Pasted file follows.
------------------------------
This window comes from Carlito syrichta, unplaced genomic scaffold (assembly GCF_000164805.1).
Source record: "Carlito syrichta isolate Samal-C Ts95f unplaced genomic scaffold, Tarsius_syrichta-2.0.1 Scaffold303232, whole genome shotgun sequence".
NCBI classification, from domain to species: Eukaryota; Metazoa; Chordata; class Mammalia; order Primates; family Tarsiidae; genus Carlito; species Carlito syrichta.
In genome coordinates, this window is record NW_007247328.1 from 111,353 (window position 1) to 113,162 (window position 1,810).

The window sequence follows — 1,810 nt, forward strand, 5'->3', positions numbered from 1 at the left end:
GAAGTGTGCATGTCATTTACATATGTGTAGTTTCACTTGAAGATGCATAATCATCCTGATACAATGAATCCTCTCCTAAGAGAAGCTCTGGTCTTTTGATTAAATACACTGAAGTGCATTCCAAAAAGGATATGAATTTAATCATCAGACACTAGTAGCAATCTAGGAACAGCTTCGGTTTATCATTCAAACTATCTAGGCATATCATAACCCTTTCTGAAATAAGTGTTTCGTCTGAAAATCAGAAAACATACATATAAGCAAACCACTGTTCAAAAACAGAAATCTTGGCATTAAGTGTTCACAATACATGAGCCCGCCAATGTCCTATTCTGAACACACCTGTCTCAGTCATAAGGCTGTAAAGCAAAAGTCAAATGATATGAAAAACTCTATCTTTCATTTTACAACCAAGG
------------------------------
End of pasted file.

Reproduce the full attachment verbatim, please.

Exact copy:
This window comes from Carlito syrichta, unplaced genomic scaffold (assembly GCF_000164805.1).
Source record: "Carlito syrichta isolate Samal-C Ts95f unplaced genomic scaffold, Tarsius_syrichta-2.0.1 Scaffold303232, whole genome shotgun sequence".
NCBI classification, from domain to species: Eukaryota; Metazoa; Chordata; class Mammalia; order Primates; family Tarsiidae; genus Carlito; species Carlito syrichta.
In genome coordinates, this window is record NW_007247328.1 from 111,353 (window position 1) to 113,162 (window position 1,810).

The window sequence follows — 1,810 nt, forward strand, 5'->3', positions numbered from 1 at the left end:
GAAGTGTGCATGTCATTTACATATGTGTAGTTTCACTTGAAGATGCATAATCATCCTGATACAATGAATCCTCTCCTAAGAGAAGCTCTGGTCTTTTGATTAAATACACTGAAGTGCATTCCAAAAAGGATATGAATTTAATCATCAGACACTAGTAGCAATCTAGGAACAGCTTCGGTTTATCATTCAAACTATCTAGGCATATCATAACCCTTTCTGAAATAAGTGTTTCGTCTGAAAATCAGAAAACATACATATAAGCAAACCACTGTTCAAAAACAGAAATCTTGGCATTAAGTGTTCACAATACATGAGCCCGCCAATGTCCTATTCTGAACACACCTGTCTCAGTCATAAGGCTGTAAAGCAAAAGTCAAATGATATGAAAAACTCTATCTTTCATTTTACAACCAAGG